I am delighted to see courts becoming ‘intelligent’
Cai Songlin, 54, is a senior judicial official at the Shushan District People’s Court in Hefei, capital of Anhui province.
Inever thought I would be able to use a computer to receive case materials provided by litigants or contact them via our computer system. I have witnessed many changes during more than 30 years in the legal profession, and I am delighted to see Chinese courts becoming more “intelligent”.
In 1985, when I began work in the court’s case-submission department, I used a bicycle to visit litigants and deliver judicial documents to other authorities. That’s no longer necessary. A new online system, part of our efforts to build an intelligent court, has been welcomed by judges and litigants because it improves efficiency and saves time.
In the 1980s, all the cases, which were mainly related to divorce, were handled by me and one other colleague. Now, there are about 20 judges. That’s because the number of disputes has risen so rapidly and they are so varied.
Thirty years ago, a judge who heard about 30 cases a year was the court’s leading official, but last year, the average number of cases our judges dealt with reached 300.
The soaring number of disputes has forced us to change our way of submitting cases, which resulted in our online system being established in 2015.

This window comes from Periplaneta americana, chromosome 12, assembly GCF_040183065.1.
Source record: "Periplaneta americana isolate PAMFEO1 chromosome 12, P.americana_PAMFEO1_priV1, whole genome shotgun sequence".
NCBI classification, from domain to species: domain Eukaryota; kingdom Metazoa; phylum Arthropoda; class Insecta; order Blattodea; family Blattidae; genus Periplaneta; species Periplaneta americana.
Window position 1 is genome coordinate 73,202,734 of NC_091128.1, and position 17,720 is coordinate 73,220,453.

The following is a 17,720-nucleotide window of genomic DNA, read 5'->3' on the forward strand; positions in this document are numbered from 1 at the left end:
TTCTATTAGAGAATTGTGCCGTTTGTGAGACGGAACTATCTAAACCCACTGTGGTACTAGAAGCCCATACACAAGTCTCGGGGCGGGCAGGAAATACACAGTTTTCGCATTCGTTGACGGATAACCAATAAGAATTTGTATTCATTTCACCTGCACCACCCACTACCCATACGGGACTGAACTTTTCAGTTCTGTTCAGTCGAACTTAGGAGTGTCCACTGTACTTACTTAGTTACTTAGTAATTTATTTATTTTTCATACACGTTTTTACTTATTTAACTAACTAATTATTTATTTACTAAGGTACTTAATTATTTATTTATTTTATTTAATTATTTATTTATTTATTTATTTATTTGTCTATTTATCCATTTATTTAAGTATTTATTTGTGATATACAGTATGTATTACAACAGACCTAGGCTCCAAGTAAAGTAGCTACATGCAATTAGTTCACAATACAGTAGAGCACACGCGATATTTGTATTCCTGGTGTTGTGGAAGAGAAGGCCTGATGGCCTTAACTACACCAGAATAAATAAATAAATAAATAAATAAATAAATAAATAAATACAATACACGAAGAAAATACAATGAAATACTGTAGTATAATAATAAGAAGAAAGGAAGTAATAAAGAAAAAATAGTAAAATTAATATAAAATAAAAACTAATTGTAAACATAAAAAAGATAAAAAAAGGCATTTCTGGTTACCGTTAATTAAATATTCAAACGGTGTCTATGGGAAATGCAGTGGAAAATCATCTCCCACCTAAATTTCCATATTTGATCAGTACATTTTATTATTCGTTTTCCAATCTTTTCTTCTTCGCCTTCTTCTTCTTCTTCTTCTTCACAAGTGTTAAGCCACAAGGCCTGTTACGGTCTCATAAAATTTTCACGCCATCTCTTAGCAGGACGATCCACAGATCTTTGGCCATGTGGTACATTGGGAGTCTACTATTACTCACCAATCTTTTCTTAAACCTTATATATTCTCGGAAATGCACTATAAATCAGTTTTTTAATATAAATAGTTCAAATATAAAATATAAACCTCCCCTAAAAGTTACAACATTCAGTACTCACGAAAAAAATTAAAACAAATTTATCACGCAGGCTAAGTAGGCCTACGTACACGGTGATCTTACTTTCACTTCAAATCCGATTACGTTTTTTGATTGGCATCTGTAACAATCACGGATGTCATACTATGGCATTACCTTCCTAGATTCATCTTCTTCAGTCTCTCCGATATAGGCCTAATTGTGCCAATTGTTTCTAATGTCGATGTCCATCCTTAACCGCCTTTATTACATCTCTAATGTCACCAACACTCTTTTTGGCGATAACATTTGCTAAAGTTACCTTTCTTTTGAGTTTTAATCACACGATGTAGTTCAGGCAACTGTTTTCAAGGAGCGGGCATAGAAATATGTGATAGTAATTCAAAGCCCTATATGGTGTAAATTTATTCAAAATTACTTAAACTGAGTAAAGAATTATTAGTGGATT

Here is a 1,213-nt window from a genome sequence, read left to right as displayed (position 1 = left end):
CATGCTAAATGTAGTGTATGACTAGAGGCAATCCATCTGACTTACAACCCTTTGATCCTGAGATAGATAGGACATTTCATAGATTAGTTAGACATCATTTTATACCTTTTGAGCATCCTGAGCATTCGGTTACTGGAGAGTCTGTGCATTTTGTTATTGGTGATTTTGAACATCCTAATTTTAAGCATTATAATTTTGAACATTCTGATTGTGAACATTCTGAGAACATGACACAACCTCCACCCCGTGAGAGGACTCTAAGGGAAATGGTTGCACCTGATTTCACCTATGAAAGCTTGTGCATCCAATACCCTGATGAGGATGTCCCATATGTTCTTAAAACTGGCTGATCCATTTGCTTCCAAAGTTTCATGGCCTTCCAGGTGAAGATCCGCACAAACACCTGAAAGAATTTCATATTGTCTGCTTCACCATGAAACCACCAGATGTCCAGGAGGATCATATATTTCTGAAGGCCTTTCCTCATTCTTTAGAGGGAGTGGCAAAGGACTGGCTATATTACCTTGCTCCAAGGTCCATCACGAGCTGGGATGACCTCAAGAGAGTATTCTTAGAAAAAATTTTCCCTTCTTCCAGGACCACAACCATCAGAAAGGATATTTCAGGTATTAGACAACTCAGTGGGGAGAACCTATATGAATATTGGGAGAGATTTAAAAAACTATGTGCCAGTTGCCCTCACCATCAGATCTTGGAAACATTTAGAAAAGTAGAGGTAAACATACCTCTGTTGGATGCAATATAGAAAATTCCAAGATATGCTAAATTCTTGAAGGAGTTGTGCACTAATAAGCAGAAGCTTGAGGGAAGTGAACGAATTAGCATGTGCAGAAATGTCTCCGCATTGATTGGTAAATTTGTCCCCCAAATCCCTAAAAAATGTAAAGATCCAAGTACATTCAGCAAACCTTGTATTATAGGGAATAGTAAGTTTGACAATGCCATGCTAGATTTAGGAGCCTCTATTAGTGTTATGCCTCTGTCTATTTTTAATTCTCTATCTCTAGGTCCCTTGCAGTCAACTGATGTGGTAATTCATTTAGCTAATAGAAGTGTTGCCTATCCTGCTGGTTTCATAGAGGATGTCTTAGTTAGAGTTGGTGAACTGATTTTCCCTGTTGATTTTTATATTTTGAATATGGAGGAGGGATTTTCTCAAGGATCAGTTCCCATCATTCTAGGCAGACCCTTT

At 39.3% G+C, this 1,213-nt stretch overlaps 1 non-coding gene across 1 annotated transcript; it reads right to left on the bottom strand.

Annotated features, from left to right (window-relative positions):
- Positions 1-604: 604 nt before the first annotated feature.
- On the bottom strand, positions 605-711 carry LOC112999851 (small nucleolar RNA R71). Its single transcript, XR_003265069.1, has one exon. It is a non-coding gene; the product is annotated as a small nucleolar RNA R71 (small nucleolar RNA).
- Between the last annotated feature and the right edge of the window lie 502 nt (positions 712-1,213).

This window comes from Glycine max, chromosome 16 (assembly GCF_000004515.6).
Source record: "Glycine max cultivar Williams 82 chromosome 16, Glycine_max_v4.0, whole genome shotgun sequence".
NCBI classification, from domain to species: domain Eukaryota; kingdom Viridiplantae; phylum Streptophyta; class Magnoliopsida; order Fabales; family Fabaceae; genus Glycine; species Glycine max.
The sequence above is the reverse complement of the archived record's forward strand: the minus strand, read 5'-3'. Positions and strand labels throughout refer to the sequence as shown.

We have set up a center in the court where litigants can register with our system and submit cases. We provide printers and scanners so they can access hard copies of materials related to cases.
The system also allows litigants to follow their cases once they have been submitted. It provides details, such as which judge will hear their case, and they can also use it to research verdicts handed down in cases similar to their own.
Volunteer and legal workers are available to help and guide seniors who are unfamiliar with computers.
Although my age means I do not have good computer skills, I am still passionate about learning, and the system allows me to share my experience with younger colleagues and guide them about which cases can or cannot be accepted, or any extra materials litigants should provide.
I regard the new system as a good assistant because it frees us from tedious work and streamlines the submission process.
That leaves us more time to focus on resolving disputes and researching legal issues.